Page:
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Sailing in All Winds: Extraterritorial Regulation as a Trigger for Self-Regulatory Practices in Shipping Industry

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Document pages: 31 pages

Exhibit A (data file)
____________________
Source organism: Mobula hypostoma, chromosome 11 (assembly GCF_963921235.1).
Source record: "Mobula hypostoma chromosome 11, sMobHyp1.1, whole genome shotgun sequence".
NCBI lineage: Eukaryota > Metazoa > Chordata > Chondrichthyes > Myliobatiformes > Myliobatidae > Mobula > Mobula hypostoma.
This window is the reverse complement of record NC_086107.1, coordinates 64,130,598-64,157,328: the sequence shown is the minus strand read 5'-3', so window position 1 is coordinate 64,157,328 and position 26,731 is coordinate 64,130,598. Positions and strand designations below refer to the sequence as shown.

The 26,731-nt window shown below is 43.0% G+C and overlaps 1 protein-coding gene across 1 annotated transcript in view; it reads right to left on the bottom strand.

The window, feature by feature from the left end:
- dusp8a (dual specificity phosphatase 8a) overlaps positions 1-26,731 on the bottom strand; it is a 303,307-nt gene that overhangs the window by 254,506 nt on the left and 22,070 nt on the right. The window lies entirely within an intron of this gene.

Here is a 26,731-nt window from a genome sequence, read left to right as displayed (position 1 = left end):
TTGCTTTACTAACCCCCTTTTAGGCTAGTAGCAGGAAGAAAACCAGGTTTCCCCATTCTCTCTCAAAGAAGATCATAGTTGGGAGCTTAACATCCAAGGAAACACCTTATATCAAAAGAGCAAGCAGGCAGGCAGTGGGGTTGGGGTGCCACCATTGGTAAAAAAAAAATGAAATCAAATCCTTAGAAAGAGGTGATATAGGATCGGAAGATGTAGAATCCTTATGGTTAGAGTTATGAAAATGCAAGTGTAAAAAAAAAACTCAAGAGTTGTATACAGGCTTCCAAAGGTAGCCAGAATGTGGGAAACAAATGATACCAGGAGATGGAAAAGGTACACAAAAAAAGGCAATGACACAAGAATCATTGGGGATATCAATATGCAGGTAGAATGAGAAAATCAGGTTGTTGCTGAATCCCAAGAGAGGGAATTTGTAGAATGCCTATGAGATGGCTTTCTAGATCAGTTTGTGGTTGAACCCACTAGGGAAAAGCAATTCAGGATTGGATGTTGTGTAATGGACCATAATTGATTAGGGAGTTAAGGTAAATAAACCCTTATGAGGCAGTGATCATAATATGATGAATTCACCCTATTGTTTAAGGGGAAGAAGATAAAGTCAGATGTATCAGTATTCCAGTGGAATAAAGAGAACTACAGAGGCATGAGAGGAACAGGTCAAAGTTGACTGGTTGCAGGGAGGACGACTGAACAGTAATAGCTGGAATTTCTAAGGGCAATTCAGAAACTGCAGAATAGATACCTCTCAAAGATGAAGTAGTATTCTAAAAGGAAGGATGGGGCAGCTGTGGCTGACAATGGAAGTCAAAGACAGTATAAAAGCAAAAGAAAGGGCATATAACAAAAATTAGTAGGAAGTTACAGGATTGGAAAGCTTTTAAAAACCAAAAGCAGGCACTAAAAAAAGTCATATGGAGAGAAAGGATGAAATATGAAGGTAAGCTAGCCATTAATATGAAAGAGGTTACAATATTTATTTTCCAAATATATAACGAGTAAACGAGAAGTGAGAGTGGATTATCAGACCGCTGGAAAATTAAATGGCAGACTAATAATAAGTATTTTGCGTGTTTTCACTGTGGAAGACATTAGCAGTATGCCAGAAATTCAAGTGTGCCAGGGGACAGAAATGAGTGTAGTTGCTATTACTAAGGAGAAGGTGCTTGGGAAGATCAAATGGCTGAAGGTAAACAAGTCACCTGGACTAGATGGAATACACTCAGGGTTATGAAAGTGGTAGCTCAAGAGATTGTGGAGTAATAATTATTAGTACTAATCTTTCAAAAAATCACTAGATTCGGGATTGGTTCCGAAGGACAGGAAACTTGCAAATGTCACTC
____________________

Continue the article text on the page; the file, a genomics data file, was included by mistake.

Abstract: The regulation of private activities that take place overseas has received significant attention in the legal scholarship. The traditional discussion of the topic observes such regulation from the perspectives of public international law principles of jurisdiction or private international law conflict of laws rules. The present article contributes to the discussion from the perspective of private parties engaged in shipping activities, who face an increasing need of compliance with different regulatory acts of extraterritorial application. It argues that the proliferation of such acts incentivizes private parties to include regulatory interests in their business activities.The article further suggests that extraterritorial regulation can serve as a trigger for transfer and intrinsic adoption of state’s regulatory interest by private parties. It observes the examples of such ‘privatization of extraterritoriality’ in corporate compliance policies and contractual CSR clauses used by shipping companies, noting their spillover effects over other parties. It further notes that the proliferation of extraterritorial regulation sometimes results in the universalization of responses from private parties, as acquisition of regulatory interest untied from its nation-state origins. The concluding section puts the observed phenomenon into a broader picture, discussing the contribution of extraterritorial regulation to the mechanisms of private governance.

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